6. I want medical school class sizes to increase drastically. Let AIIMS (All India Institute of Medical Sciences) and some so-called premier medical schools have less than 100 students per class where some student-teacher interaction would take place. I don’t want to teach at those places. I want my class sizes to be more than 200 so that I need not know about anybody — if the students want, they would listen and if they don’t, they can enjoy in backbenches… who can control a class of 200 or more than that? Even social scientists found out that the ideal size should not be more than 150. The class time would be over by the time I take the attendance. But I am happy — if students are not performing, at least I can give an excuse about the class size.

7. I want the retirement age of medical college teachers to increase beyond the present age of 70 to 80 years. People want Sachin Tendulkar to retire at the age of 40 because his skills seem to be in a downward spiral. When does a doctor’s skills start deteriorating? It is very difficult to answer this because there are two sides to this coin — on the one side, a doctor’s experience counts in difficult situations and on the other hand, the advances in medicine are so rapid that it is difficult to keep pace with them. It is true that very few aged doctors update their knowledge. But I uphold the increase in retirement age because private medical colleges are working as old age homes for old doctors and giving us a decent salary at the end of our lives. We just have to forget about medical ethics a little bit. But this sacrifice is worthwhile and we are able to lead a happy life. This may make it difficult for the younger generation to progress beyond the present stage as we occupy those top posts for 10 more years. If younger people become the bosses, they may change the department and bring new methods of teaching and working atmosphere, which we may not like. We want status quo like our bosses. In the history of science, all new innovations happened when old generation made way for younger generation and allowed them to grow… but we don’t want change and are determined that we will occupy those chairs for another 10 years, if not more.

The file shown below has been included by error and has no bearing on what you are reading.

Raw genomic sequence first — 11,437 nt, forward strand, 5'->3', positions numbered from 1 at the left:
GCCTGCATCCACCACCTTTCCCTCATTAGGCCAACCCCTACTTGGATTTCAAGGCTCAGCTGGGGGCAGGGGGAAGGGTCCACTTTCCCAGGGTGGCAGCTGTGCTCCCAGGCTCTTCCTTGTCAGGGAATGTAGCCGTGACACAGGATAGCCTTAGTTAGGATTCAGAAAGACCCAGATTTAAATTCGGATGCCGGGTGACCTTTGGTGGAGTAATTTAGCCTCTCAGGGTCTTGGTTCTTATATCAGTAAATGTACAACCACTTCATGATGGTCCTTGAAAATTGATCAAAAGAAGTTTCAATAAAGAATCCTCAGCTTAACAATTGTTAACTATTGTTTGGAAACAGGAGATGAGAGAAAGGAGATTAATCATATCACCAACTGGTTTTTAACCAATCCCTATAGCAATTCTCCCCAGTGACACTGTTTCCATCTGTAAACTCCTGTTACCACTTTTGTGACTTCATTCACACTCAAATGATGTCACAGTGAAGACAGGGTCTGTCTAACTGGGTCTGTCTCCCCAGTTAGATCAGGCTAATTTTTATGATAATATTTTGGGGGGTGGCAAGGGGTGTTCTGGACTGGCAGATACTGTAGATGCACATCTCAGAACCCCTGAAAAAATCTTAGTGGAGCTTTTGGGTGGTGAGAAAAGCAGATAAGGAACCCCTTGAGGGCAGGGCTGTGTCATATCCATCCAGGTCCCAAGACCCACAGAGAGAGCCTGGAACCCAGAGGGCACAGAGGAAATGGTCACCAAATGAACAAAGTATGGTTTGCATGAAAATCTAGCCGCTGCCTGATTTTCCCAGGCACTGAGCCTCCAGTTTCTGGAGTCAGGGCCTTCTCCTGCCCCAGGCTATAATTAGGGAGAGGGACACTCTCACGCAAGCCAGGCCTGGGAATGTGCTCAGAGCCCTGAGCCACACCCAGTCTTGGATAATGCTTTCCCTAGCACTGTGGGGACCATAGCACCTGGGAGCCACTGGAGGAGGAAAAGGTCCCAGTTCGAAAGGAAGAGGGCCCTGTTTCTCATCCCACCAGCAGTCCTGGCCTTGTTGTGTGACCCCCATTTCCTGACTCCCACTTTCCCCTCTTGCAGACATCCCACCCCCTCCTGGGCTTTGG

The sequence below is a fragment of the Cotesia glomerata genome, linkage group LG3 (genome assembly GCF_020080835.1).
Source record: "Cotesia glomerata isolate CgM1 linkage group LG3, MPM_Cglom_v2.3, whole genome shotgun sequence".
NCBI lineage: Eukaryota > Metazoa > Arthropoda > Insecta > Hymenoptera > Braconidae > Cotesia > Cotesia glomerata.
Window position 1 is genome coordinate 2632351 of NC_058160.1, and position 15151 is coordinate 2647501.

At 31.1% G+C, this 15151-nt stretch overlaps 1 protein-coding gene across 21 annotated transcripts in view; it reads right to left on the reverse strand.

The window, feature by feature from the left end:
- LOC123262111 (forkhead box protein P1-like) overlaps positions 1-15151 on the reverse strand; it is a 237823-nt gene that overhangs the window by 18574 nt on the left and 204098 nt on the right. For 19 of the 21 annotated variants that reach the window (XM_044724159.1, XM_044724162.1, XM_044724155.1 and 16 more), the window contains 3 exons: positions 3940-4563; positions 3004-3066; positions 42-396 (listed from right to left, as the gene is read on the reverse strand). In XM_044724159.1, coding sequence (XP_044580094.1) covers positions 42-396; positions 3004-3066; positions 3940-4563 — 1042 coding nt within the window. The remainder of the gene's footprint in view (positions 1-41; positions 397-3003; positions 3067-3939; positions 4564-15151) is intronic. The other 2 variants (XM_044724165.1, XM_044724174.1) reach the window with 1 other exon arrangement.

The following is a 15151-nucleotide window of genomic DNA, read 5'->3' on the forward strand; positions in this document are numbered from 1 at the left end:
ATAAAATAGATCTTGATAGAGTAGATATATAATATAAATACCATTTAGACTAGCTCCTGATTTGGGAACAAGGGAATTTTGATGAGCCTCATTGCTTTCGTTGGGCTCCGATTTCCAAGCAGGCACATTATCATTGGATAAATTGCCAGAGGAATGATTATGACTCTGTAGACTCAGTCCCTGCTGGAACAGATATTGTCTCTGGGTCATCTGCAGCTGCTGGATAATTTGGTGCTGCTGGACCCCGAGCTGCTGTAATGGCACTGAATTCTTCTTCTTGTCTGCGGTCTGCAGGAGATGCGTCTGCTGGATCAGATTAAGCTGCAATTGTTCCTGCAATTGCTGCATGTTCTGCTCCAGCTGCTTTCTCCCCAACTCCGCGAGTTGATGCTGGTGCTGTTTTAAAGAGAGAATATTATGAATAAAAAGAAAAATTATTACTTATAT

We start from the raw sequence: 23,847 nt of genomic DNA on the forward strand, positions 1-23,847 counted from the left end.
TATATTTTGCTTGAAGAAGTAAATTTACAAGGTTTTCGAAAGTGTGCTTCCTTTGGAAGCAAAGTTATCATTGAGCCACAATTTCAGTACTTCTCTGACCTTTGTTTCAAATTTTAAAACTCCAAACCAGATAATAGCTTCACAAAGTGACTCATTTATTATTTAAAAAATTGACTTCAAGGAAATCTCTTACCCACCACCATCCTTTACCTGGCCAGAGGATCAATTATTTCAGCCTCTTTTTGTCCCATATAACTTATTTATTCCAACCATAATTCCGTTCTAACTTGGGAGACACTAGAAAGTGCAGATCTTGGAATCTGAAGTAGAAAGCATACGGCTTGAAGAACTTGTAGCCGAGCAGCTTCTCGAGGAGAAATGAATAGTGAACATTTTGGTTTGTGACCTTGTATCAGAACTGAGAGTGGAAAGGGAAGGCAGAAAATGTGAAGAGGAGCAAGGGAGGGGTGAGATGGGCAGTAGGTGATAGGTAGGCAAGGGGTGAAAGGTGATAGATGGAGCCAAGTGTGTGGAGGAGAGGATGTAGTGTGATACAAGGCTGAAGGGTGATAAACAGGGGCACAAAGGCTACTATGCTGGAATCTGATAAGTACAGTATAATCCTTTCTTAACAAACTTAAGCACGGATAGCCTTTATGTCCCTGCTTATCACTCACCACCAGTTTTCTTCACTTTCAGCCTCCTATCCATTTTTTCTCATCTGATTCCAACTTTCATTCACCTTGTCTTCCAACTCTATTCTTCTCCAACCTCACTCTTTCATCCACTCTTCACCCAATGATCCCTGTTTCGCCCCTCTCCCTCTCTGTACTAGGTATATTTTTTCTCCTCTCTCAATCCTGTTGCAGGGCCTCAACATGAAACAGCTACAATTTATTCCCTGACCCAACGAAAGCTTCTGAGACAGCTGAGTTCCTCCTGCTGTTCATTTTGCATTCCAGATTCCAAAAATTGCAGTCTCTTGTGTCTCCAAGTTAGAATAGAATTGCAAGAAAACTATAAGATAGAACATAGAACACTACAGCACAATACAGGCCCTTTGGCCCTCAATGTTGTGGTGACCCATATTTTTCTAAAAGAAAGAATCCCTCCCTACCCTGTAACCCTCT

I hope the honourable Supreme Court and the MCI take note of my request and allow the status quo to continue. I hope that they would dismiss the NEET exam and allow the private medical colleges to mint money in the name of education and healthcare needs of the society so that “I” can benefit.